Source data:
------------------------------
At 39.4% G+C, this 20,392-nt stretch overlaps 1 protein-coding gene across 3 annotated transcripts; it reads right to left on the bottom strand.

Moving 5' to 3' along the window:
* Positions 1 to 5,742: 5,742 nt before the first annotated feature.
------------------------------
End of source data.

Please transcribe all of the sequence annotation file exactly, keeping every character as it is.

At 39.4% G+C, this 20,392-nt stretch overlaps 1 protein-coding gene across 3 annotated transcripts; it reads right to left on the bottom strand.

Moving 5' to 3' along the window:
* Positions 1 to 5,742: 5,742 nt before the first annotated feature.